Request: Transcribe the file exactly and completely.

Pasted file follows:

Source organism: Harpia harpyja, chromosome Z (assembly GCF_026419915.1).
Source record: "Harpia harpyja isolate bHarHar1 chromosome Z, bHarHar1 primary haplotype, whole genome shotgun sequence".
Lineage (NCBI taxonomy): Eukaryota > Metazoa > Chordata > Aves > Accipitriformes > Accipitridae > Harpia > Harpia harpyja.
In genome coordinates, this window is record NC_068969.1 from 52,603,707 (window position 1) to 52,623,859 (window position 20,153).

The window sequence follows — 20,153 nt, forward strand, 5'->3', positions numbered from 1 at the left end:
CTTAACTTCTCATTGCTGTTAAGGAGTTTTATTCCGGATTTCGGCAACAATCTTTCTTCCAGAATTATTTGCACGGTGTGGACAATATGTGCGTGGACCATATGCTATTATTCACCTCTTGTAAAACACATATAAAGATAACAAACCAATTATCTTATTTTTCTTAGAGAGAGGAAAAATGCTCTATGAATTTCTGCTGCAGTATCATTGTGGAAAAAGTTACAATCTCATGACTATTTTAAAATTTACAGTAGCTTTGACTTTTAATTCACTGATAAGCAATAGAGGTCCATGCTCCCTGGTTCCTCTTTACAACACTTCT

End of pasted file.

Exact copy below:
Source organism: Harpia harpyja, chromosome Z (assembly GCF_026419915.1).
Source record: "Harpia harpyja isolate bHarHar1 chromosome Z, bHarHar1 primary haplotype, whole genome shotgun sequence".
Lineage (NCBI taxonomy): Eukaryota > Metazoa > Chordata > Aves > Accipitriformes > Accipitridae > Harpia > Harpia harpyja.
In genome coordinates, this window is record NC_068969.1 from 52,603,707 (window position 1) to 52,623,859 (window position 20,153).

The window sequence follows — 20,153 nt, forward strand, 5'->3', positions numbered from 1 at the left end:
CTTAACTTCTCATTGCTGTTAAGGAGTTTTATTCCGGATTTCGGCAACAATCTTTCTTCCAGAATTATTTGCACGGTGTGGACAATATGTGCGTGGACCATATGCTATTATTCACCTCTTGTAAAACACATATAAAGATAACAAACCAATTATCTTATTTTTCTTAGAGAGAGGAAAAATGCTCTATGAATTTCTGCTGCAGTATCATTGTGGAAAAAGTTACAATCTCATGACTATTTTAAAATTTACAGTAGCTTTGACTTTTAATTCACTGATAAGCAATAGAGGTCCATGCTCCCTGGTTCCTCTTTACAACACTTCT